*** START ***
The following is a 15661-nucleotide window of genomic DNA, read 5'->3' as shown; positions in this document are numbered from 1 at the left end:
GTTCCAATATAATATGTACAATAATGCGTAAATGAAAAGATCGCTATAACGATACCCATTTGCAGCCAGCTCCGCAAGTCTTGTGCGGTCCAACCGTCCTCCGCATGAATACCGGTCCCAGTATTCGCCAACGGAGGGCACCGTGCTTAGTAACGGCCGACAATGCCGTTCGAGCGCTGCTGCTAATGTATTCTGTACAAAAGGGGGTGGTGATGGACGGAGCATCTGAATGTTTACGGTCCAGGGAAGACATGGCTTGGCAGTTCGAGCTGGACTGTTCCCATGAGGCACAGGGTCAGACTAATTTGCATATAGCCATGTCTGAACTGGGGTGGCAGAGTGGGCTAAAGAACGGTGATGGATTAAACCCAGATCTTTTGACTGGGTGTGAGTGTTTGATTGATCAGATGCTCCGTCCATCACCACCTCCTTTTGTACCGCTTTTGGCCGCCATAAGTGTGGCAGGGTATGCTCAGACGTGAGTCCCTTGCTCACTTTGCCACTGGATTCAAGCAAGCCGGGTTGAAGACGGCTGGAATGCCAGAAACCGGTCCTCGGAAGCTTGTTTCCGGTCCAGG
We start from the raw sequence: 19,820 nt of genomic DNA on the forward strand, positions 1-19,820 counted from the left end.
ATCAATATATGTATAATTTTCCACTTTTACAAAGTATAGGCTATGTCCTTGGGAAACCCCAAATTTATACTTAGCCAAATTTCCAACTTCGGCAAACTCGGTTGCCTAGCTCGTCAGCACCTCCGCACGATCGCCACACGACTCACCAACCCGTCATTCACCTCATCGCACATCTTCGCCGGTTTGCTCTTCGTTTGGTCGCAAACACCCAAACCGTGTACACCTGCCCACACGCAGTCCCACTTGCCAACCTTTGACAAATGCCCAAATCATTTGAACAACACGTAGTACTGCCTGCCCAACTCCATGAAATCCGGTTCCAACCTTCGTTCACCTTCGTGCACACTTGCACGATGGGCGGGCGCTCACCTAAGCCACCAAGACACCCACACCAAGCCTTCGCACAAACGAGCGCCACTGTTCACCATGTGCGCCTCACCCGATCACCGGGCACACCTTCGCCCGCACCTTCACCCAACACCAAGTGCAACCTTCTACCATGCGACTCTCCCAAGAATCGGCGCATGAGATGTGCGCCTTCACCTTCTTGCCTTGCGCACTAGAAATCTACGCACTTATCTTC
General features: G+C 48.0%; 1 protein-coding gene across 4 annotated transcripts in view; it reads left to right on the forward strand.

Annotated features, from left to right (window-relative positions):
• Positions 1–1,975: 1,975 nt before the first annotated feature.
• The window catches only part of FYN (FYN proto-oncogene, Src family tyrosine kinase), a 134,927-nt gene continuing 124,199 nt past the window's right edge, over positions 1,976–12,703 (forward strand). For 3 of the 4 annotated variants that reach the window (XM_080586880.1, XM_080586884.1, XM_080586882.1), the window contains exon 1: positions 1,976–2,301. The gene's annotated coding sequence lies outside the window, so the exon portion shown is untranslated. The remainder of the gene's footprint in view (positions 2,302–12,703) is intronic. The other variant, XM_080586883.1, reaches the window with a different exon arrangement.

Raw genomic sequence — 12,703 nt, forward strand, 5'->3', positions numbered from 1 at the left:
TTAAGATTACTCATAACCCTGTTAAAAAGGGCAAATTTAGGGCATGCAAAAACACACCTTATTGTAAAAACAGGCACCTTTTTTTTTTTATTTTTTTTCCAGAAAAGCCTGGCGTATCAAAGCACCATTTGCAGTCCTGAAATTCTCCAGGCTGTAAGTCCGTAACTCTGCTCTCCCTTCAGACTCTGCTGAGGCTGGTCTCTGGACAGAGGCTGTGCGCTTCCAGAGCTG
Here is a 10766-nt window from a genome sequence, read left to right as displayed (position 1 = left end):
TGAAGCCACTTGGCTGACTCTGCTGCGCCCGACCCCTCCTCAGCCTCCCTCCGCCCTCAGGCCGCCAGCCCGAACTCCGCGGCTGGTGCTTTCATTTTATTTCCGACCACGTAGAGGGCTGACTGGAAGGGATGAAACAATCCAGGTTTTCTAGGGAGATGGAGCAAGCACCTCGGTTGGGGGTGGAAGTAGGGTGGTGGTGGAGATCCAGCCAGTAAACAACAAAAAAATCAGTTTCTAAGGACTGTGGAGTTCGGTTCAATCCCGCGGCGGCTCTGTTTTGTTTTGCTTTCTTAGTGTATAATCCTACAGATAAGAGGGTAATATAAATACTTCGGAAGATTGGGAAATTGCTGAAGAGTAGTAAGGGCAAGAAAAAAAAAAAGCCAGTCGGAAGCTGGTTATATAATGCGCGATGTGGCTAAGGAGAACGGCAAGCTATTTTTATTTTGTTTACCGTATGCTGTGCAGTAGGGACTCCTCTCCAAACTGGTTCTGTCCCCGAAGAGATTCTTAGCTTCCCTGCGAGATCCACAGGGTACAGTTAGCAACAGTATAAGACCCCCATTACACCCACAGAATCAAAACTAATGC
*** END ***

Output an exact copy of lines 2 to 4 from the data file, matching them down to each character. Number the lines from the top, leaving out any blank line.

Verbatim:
GTTCCAATATAATATGTACAATAATGCGTAAATGAAAAGATCGCTATAACGATACCCATTTGCAGCCAGCTCCGCAAGTCTTGTGCGGTCCAACCGTCCTCCGCATGAATACCGGTCCCAGTATTCGCCAACGGAGGGCACCGTGCTTAGTAACGGCCGACAATGCCGTTCGAGCGCTGCTGCTAATGTATTCTGTACAAAAGGGGGTGGTGATGGACGGAGCATCTGAATGTTTACGGTCCAGGGAAGACATGGCTTGGCAGTTCGAGCTGGACTGTTCCCATGAGGCACAGGGTCAGACTAATTTGCATATAGCCATGTCTGAACTGGGGTGGCAGAGTGGGCTAAAGAACGGTGATGGATTAAACCCAGATCTTTTGACTGGGTGTGAGTGTTTGATTGATCAGATGCTCCGTCCATCACCACCTCCTTTTGTACCGCTTTTGGCCGCCATAAGTGTGGCAGGGTATGCTCAGACGTGAGTCCCTTGCTCACTTTGCCACTGGATTCAAGCAAGCCGGGTTGAAGACGGCTGGAATGCCAGAAACCGGTCCTCGGAAGCTTGTTTCCGGTCCAGG
We start from the raw sequence: 19,820 nt of genomic DNA on the forward strand, positions 1-19,820 counted from the left end.
ATCAATATATGTATAATTTTCCACTTTTACAAAGTATAGGCTATGTCCTTGGGAAACCCCAAATTTATACTTAGCCAAATTTCCAACTTCGGCAAACTCGGTTGCCTAGCTCGTCAGCACCTCCGCACGATCGCCACACGACTCACCAACCCGTCATTCACCTCATCGCACATCTTCGCCGGTTTGCTCTTCGTTTGGTCGCAAACACCCAAACCGTGTACACCTGCCCACACGCAGTCCCACTTGCCAACCTTTGACAAATGCCCAAATCATTTGAACAACACGTAGTACTGCCTGCCCAACTCCATGAAATCCGGTTCCAACCTTCGTTCACCTTCGTGCACACTTGCACGATGGGCGGGCGCTCACCTAAGCCACCAAGACACCCACACCAAGCCTTCGCACAAACGAGCGCCACTGTTCACCATGTGCGCCTCACCCGATCACCGGGCACACCTTCGCCCGCACCTTCACCCAACACCAAGTGCAACCTTCTACCATGCGACTCTCCCAAGAATCGGCGCATGAGATGTGCGCCTTCACCTTCTTGCCTTGCGCACTAGAAATCTACGCACTTATCTTC